The Damaging Effect of Persistent Violence

????????????????????????????????????????At Session 20 of the OACBHA Conference held December 2013, Steven Stone, Executive Director, Mental Health and Recovery Board of Ashland County presented “The Adverse Childhood Experiences Study: Implications for Social Service Agency Practice workshop.” There were handouts and an introduction to AVA, the Academy on Violence and Abuse, whose mission is “to advance health education and research on the recognition, treatment and prevention of the health effects of violence and abuse.’ The AVA reports that “childhood exposure to violence can disrupt neurodevelopment and alter lifelong brain structure and function”, among other detrimental effects, and “the total economic cost of child maltreatment in the US is estimated to exceed $585 Billion each year.” (Fang, X., et al.)

There’s a one page tree diagram by David McCollum created 1/09 produced by, The Academy on Violence and Abuse, titled: “COLEVA, known and suspected consequences of lifetime experiences of violence and abuse.” This comprehensive tree diagram shows documented and potential health effects of abuse across the body/mind systems. Main trunks of the tree include key areas including: orthopedics, rheumatology, neurological, genital-urinary, dental, dermatology, mental health, behavioral issues, respiratory/pulmonary, surgery, allergies, ob-gyn, gastro-intestinal, cardiovascular, general, ENT (ear, nose & throat), infectious disease, endocrine, and ophthalmology.

Within the neurological system, one might find symptoms/conditions such as chronic daily headaches, seizures, dizziness/lightheadedness, altered sensations, and transient amnesia among others. Within the mental health branch, the list includes: depression, anxiety, panic disorder, PTSD, bipolar disorder, cutting and other self-inflicted injury, suicide/suicidal attempts, aggression/anger problems, agoraphobia, alexithymia, Munchausen’s syndrome, somatization syndrome, dissociative disorders, obsessive-compulsive disorder, hallucinations and schizophrenia. Among behavioral issues, one finds alcoholism, illicit drug use, tobacco use, decreased seat belt use, decreased helmet use, reduced compliance with medication and treatment, promiscuity and hoarding.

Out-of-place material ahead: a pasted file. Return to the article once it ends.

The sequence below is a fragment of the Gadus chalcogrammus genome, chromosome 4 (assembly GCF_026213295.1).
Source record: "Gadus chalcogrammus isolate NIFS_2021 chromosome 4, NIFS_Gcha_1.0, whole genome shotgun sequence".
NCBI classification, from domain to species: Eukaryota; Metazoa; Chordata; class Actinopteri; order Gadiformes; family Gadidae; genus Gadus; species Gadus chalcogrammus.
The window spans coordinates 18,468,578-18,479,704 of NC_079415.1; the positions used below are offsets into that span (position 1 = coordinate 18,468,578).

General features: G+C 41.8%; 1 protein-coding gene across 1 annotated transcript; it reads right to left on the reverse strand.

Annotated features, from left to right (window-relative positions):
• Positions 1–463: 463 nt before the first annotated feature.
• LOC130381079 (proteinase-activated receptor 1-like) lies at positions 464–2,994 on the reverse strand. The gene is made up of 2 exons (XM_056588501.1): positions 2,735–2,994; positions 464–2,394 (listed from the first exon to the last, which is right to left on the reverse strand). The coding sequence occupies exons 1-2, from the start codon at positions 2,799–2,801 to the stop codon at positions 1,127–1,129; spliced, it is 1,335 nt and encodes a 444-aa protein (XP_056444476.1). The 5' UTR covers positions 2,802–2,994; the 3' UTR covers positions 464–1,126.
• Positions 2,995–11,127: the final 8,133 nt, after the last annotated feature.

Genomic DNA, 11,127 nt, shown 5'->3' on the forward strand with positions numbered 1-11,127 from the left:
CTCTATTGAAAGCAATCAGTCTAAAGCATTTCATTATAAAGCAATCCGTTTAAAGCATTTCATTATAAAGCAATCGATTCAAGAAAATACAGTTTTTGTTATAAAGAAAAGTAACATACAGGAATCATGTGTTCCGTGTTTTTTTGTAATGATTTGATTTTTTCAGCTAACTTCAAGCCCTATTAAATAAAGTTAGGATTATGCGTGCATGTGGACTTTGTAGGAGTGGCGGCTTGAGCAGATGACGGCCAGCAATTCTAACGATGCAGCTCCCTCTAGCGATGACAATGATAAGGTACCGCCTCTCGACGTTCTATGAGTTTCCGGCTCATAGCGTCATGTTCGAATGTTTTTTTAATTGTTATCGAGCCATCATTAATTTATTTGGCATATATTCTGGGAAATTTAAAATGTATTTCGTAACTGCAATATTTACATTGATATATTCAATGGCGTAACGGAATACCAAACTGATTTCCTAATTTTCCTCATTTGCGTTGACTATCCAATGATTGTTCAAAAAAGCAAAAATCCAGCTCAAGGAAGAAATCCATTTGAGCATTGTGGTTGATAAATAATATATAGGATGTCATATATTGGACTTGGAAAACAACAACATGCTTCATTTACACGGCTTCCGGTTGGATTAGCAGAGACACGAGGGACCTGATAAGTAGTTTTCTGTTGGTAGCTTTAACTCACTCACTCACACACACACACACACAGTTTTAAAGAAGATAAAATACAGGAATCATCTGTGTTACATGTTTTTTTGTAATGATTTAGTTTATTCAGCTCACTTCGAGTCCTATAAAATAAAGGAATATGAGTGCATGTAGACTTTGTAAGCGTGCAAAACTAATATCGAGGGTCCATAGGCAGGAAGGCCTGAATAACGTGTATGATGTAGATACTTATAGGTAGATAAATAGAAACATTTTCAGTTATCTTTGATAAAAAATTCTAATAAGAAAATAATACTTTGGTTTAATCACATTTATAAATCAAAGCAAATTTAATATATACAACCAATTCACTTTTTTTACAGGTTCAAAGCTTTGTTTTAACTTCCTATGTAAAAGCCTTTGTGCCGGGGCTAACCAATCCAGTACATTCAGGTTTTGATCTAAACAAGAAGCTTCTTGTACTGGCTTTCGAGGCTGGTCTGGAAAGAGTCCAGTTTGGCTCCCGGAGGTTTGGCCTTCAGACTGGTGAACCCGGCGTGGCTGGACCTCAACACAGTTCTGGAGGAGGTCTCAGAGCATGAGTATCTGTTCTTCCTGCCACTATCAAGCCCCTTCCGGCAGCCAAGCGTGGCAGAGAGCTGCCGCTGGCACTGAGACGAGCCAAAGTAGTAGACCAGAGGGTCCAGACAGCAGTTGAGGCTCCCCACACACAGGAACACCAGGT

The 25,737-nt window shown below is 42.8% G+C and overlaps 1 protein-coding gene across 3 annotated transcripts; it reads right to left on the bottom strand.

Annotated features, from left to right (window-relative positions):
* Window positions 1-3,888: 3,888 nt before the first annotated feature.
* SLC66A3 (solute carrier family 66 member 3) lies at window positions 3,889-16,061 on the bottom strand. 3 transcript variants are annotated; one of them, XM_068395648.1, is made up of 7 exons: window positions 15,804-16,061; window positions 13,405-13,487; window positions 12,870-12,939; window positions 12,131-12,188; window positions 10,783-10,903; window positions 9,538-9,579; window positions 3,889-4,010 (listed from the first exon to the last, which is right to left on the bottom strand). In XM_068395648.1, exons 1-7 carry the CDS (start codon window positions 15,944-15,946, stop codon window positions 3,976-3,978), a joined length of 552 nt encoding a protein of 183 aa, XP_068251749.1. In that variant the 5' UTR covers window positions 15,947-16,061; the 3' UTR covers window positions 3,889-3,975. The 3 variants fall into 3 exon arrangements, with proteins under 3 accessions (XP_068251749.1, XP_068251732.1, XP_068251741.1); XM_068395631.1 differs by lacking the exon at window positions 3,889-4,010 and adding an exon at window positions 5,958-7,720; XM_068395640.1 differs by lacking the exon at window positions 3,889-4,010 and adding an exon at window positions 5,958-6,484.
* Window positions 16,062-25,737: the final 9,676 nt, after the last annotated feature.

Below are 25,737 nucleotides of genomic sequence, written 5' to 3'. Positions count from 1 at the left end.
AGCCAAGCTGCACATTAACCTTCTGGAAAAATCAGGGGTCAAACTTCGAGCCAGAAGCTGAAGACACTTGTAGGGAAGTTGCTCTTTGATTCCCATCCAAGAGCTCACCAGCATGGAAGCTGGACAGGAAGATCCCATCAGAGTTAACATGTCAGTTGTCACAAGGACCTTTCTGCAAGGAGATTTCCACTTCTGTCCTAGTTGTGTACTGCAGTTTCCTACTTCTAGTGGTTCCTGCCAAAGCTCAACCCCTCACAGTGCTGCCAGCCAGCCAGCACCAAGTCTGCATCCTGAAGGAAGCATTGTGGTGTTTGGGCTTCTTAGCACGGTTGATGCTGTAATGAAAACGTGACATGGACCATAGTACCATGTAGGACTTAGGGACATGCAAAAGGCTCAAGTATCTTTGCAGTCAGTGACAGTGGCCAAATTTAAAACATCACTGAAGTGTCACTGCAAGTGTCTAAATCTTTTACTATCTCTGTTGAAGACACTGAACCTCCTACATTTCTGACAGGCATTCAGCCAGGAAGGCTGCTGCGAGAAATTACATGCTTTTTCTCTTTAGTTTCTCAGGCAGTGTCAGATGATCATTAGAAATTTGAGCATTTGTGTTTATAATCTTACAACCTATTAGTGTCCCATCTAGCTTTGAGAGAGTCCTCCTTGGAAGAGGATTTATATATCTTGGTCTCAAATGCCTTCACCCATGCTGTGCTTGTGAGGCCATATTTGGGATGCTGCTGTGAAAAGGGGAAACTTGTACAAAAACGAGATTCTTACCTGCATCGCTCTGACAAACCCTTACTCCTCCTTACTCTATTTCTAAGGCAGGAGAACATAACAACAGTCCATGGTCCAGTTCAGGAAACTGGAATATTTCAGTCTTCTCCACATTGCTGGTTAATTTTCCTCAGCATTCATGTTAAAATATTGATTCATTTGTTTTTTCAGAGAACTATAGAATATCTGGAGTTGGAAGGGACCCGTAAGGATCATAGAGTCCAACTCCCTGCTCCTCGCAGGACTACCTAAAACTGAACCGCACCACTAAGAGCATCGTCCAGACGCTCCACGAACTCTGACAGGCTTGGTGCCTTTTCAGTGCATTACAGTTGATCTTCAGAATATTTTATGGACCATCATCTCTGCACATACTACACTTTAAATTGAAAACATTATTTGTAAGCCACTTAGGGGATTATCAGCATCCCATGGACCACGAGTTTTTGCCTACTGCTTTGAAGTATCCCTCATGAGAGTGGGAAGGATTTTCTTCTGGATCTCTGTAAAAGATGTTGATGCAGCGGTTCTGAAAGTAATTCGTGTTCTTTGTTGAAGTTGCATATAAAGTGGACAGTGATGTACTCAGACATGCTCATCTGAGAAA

The most important finding/outcome/understanding is that the mind/body/spirit is an integrated and interdependent system. There are neuropeptides, hormones, and chemicals throughout the body. You CAN feel it in your heart or your stomach and that is validated through research done by the NIH on neuro-immunology. He or she really can trigger a ‘pain in the neck’. Our language is full of such references. In the presence of physical, emotional or sexual abuse, one‘s immune system and the body-mind is under assault from heavy and persistent stress. Research shows the negative effect on the brain.
There’s a booklet, ‘Hidden Costs in Health Care: The Economic Impact of Violence and Abuse” with a strong reference section, and an AVA Scholars Program. There’s also a resource guide, ‘Competencies Needed by Health Professionals for Addressing Exposure to Violence and Abuse in Patient Care” with a bibliography. See for more information.

[Photo credit: Dmccale/Dreamstime 19920405 ‘Sad depressed teen girl on stairs’]


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Communications and Social Media @ Sequel-Pomegranate Health Systems
This entry was posted in acute hospital, adolescent psychiatry, behavioral health, behavioral health disorders, mental health, pediatric psychiatry, psychiatric care, Uncategorized and tagged , , , , , , , . Bookmark the permalink.

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